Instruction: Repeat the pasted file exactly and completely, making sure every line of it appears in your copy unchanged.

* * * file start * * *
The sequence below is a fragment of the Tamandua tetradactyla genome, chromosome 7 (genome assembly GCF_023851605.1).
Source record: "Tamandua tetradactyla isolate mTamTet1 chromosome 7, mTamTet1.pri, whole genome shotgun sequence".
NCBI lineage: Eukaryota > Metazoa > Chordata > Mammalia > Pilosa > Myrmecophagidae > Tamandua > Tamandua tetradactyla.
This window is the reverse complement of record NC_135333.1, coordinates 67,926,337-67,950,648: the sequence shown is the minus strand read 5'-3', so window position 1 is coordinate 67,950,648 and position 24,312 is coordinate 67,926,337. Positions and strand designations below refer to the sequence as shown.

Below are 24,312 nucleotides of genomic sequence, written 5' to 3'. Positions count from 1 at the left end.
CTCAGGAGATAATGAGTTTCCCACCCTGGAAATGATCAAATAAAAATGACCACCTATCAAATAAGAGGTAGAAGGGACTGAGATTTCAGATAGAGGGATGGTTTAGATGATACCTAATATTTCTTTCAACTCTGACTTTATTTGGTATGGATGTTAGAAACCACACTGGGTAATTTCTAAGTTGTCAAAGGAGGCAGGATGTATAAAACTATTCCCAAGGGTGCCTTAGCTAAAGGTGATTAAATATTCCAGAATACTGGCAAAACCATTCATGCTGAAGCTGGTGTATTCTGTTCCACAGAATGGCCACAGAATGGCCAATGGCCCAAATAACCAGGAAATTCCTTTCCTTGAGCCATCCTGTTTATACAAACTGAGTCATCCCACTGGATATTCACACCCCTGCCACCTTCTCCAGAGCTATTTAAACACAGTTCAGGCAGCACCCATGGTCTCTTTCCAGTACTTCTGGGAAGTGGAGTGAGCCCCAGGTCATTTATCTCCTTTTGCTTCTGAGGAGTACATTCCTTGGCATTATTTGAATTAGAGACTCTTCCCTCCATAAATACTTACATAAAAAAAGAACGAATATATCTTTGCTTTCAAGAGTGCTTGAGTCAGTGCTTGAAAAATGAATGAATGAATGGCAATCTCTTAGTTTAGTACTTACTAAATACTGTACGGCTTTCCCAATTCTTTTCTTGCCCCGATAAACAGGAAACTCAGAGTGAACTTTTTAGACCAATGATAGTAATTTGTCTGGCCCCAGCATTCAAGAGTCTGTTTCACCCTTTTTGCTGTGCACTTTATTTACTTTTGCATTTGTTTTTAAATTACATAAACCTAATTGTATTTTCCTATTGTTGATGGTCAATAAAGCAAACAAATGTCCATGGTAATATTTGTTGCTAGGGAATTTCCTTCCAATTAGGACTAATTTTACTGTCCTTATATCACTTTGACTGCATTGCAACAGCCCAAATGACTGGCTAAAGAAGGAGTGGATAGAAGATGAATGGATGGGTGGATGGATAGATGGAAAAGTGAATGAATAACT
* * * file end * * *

The sequence below is a fragment of the Tamandua tetradactyla genome, chromosome 7 (genome assembly GCF_023851605.1).
Source record: "Tamandua tetradactyla isolate mTamTet1 chromosome 7, mTamTet1.pri, whole genome shotgun sequence".
NCBI lineage: Eukaryota > Metazoa > Chordata > Mammalia > Pilosa > Myrmecophagidae > Tamandua > Tamandua tetradactyla.
This window is the reverse complement of record NC_135333.1, coordinates 67,926,337-67,950,648: the sequence shown is the minus strand read 5'-3', so window position 1 is coordinate 67,950,648 and position 24,312 is coordinate 67,926,337. Positions and strand designations below refer to the sequence as shown.

Below are 24,312 nucleotides of genomic sequence, written 5' to 3'. Positions count from 1 at the left end.
CTCAGGAGATAATGAGTTTCCCACCCTGGAAATGATCAAATAAAAATGACCACCTATCAAATAAGAGGTAGAAGGGACTGAGATTTCAGATAGAGGGATGGTTTAGATGATACCTAATATTTCTTTCAACTCTGACTTTATTTGGTATGGATGTTAGAAACCACACTGGGTAATTTCTAAGTTGTCAAAGGAGGCAGGATGTATAAAACTATTCCCAAGGGTGCCTTAGCTAAAGGTGATTAAATATTCCAGAATACTGGCAAAACCATTCATGCTGAAGCTGGTGTATTCTGTTCCACAGAATGGCCACAGAATGGCCAATGGCCCAAATAACCAGGAAATTCCTTTCCTTGAGCCATCCTGTTTATACAAACTGAGTCATCCCACTGGATATTCACACCCCTGCCACCTTCTCCAGAGCTATTTAAACACAGTTCAGGCAGCACCCATGGTCTCTTTCCAGTACTTCTGGGAAGTGGAGTGAGCCCCAGGTCATTTATCTCCTTTTGCTTCTGAGGAGTACATTCCTTGGCATTATTTGAATTAGAGACTCTTCCCTCCATAAATACTTACATAAAAAAAGAACGAATATATCTTTGCTTTCAAGAGTGCTTGAGTCAGTGCTTGAAAAATGAATGAATGAATGGCAATCTCTTAGTTTAGTACTTACTAAATACTGTACGGCTTTCCCAATTCTTTTCTTGCCCCGATAAACAGGAAACTCAGAGTGAACTTTTTAGACCAATGATAGTAATTTGTCTGGCCCCAGCATTCAAGAGTCTGTTTCACCCTTTTTGCTGTGCACTTTATTTACTTTTGCATTTGTTTTTAAATTACATAAACCTAATTGTATTTTCCTATTGTTGATGGTCAATAAAGCAAACAAATGTCCATGGTAATATTTGTTGCTAGGGAATTTCCTTCCAATTAGGACTAATTTTACTGTCCTTATATCACTTTGACTGCATTGCAACAGCCCAAATGACTGGCTAAAGAAGGAGTGGATAGAAGATGAATGGATGGGTGGATGGATAGATGGAAAAGTGAATGAATAACT